* TD Securities’ Sean Steuart to “hold” from “buy” with a $10 (Canadian) target, down from $13.
Others analysts making changes include:
* Raymond James’ David Quezada to US$11.50 from US$18 with an “outperform” rating.
“While 3Q22 results certainly reflected some near-term challenges for Algonquin, we note that even after significant reductions to our earnings estimates and target multiple, we continue to see sufficient upside to maintain our Outperform rating. Going forward, we expect the company’s upcoming analyst day, slated for early 2023, will provide clarity on the company’s outlook and continue to see an attractive set of opportunities in front of the company,” he said.
* Scotia’s Robert Hope to US$11 from US$13 with a “sector perform” rating.
“Algonquin’s shares were very weak (down 19 per cent) following its Q3 miss, reduction in 2022 guidance, as well as the talk down of 2023 expectations,” he said.” The level of volatility in Algonquin’s earnings also caught the market by surprise. While the shares have likely overshot to the downside, we expect them to be range bound until additional longer-term clarity is provided at its Investor Day in early 2023. We lower our 2022E EPS estimate into the upper part of the new guidance range, while our 2023/2024 estimates decline 12 per cent/8 per cent largely to reflect a lower renewable contribution and some continued interest rate pressure.”
* Credit Suisse’s Andrew Kuske to US$12 from US$13 with an “outperform” rating.
“With the guidance reduction and call commentary, we reduced elements of the financial outlook and believe a restoration of confidence will be critical. Greater focus will revolve on capital recycling as recently demonstrated, the future organizational growth rate and dividend related metrics – especially ahead of a future investor day in early 2023 (shifted from a normal December timeline,” said Mr. Kuske.
Seeing “a number of headwinds going to 2023,” Raymond James analyst Michael Shaw lowered MEG Energy Corp. (MEG-T) to “market perform” from “outperform” on Monday.
“Top among them is the persistently high differential on heavy sour barrels in both the USGC and Western Canada,” he said “While we agree with MEG’s assessment that the abnormal heavy differentials will not last forever, it is difficult to assess when the U.S. SPR releases or the impact of heavy Russian barrels trying to find a home will end. Our modeling expects WCS differentials to remain above US$20 per barrel until at least the end of 1Q (current diffs are US$29/bbl).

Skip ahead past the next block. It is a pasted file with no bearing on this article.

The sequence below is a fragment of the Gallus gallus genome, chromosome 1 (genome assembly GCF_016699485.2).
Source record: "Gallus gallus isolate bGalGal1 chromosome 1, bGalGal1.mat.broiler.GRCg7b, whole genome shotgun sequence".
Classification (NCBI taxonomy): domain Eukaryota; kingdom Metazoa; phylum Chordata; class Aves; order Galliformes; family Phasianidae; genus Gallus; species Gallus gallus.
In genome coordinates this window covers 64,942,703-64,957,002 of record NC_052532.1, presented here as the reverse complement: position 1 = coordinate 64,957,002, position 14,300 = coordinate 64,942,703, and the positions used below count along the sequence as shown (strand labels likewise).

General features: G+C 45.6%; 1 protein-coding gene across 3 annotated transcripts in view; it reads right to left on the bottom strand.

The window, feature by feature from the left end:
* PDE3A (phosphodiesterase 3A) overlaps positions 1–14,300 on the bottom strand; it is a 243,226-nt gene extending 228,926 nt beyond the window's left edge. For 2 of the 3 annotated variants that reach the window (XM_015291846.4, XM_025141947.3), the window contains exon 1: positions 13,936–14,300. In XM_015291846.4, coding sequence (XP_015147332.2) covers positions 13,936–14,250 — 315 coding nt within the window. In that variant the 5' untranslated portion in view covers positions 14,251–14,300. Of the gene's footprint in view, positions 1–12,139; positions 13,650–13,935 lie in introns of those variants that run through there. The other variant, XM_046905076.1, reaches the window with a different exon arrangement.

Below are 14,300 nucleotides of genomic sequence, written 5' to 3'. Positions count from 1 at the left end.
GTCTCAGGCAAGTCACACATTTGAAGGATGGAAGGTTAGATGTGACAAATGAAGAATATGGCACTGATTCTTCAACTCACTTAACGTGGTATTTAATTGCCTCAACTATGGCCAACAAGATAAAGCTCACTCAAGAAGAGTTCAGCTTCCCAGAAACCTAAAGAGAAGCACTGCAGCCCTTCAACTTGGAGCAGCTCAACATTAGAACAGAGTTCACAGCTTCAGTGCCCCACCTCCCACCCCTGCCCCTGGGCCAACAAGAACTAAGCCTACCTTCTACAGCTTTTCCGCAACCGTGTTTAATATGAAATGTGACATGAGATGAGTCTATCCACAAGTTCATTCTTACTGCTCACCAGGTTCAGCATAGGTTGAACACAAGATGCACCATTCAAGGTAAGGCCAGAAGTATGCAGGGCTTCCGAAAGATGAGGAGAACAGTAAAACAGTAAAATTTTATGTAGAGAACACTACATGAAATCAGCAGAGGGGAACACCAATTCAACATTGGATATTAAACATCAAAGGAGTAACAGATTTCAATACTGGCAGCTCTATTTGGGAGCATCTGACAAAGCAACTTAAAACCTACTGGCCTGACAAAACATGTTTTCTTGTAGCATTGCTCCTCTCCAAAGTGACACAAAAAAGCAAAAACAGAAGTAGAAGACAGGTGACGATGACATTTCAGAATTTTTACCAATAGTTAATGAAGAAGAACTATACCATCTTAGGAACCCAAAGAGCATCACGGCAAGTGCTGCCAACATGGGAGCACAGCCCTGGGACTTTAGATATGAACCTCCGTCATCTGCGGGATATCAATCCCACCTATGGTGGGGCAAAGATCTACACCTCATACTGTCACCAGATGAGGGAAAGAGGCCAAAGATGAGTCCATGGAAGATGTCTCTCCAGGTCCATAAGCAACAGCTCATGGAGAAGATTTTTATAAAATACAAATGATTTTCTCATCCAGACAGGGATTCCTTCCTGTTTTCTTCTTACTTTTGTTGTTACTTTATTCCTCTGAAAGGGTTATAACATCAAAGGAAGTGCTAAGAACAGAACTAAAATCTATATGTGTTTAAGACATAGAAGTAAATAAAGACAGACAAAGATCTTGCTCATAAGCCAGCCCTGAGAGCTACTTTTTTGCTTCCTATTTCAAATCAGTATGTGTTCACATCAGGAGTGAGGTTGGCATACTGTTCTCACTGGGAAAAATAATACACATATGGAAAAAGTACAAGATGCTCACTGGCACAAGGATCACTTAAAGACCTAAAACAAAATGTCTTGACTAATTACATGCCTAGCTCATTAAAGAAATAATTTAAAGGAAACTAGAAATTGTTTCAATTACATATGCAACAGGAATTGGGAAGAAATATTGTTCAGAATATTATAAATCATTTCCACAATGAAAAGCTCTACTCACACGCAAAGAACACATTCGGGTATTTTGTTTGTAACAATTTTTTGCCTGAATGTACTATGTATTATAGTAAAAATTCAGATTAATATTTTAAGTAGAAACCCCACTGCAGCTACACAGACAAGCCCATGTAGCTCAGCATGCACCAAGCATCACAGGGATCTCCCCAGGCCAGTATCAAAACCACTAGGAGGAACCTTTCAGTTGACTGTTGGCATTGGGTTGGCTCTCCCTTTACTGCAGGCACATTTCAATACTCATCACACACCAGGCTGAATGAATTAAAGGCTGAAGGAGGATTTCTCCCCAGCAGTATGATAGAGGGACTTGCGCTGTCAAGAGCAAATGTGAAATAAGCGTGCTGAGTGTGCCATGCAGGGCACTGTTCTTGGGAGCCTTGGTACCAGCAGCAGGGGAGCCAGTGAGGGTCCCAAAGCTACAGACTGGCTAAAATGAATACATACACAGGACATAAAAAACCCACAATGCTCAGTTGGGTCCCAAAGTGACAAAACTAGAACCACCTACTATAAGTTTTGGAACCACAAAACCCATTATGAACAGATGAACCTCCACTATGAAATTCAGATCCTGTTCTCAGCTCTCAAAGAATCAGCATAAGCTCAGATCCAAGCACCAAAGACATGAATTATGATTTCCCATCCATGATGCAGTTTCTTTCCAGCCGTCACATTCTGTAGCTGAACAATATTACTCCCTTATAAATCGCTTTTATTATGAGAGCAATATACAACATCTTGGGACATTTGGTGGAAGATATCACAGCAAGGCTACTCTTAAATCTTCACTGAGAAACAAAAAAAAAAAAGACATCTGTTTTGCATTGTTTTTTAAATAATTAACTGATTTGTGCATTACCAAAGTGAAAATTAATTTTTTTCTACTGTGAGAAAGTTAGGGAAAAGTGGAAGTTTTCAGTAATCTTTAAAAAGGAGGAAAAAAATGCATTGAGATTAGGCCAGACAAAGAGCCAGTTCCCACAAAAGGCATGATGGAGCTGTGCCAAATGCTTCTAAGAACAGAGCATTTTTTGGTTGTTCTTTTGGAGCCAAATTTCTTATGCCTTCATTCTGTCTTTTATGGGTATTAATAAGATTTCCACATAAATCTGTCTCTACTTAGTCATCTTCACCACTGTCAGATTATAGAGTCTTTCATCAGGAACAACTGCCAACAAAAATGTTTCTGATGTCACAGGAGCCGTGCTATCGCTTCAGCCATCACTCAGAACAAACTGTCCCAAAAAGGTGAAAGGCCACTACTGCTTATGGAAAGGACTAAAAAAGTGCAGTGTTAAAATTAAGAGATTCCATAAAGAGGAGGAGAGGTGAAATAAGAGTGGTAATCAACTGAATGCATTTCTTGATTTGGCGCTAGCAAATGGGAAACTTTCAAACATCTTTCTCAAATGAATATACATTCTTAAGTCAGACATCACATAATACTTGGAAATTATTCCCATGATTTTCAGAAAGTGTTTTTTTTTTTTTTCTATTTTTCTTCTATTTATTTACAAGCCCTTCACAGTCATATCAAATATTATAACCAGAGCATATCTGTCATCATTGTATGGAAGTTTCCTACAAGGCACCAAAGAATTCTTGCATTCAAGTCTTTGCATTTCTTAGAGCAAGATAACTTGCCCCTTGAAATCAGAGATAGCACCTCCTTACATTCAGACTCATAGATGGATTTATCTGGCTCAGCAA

“In addition to wider heavy differentials, MEG’s Christina Lake project will reach royalty payout early next year/late this year, which will meaningful increase the project’s royalty rates. We expect MEG’s effective rate will increase from an average of 6 per cent this year to 18 per cent in 2023. Higher differentials, royalty rates, and sustaining capex will all impact MEG’s conversion of EBITDA to free-cash-flow and ultimately the return of cash to shareholders.”
Despite the rating change, Mr. Shaw said the Calgary-based company “remains one of the best ways to play Western Canadian heavy oil prices.”
“Its long-lived, low decline, and low sustaining capex project make it an attractive investment over the long-term. As a tactical measure, we are lowering our rating to Market Perform to reflect current headwinds and relative valuation,” he said.
The analyst maintained a $22 target. The current average is $23.93.
IA Capital Markets analyst Matthew Weekes expects further growth in Florida to “absorb” Emera Inc.’s (EMA-T) lower investment potential in Nova Scotia moving forward.
At the same time, despite the release of better-than-anticipated third-quarter results, he warned “utilities are facing a challenging operating environment and it could take time for Emera’s leverage profile to improve to more credit sustainable levels.”
On Friday, Emera, the parent company of Nova Scotia Power, reported adjusted earnings per share of 76 cents, up 12 per cent year-over-year and higher than Mr. Weekes’s 73-cent projection and the consensus estimate on the Street of 74 cents. The beat was due largely to performance from its Tampa Electric operation.
Concurrently, the Halifax-based utility announced it was halting capital spending plans for clean energy projects in Nova Scotia due to Nova Scotia government’s imposed rate cap.
“EMA unveiled its 2023-2025 capital planof $8.4-billion (assumes 1.3 CAD/USD FX rate), with no change to spending over the 2022-2024 timeframe as higher projected investment in Florida is offsetting lower investment in Nova Scotia,” said the analyst. “Approximately 75% of EMA’s capital plan is now based in Florida, which the Company expects to result in a more favourable return profile and balance sheet over time due to higher regulated ROEs and allowed equity. EMA maintained its 7-8-per-cent rate base CAGR forecast and 4-5-per-cent annual dividend growth guidance, with no change to the funding plan.”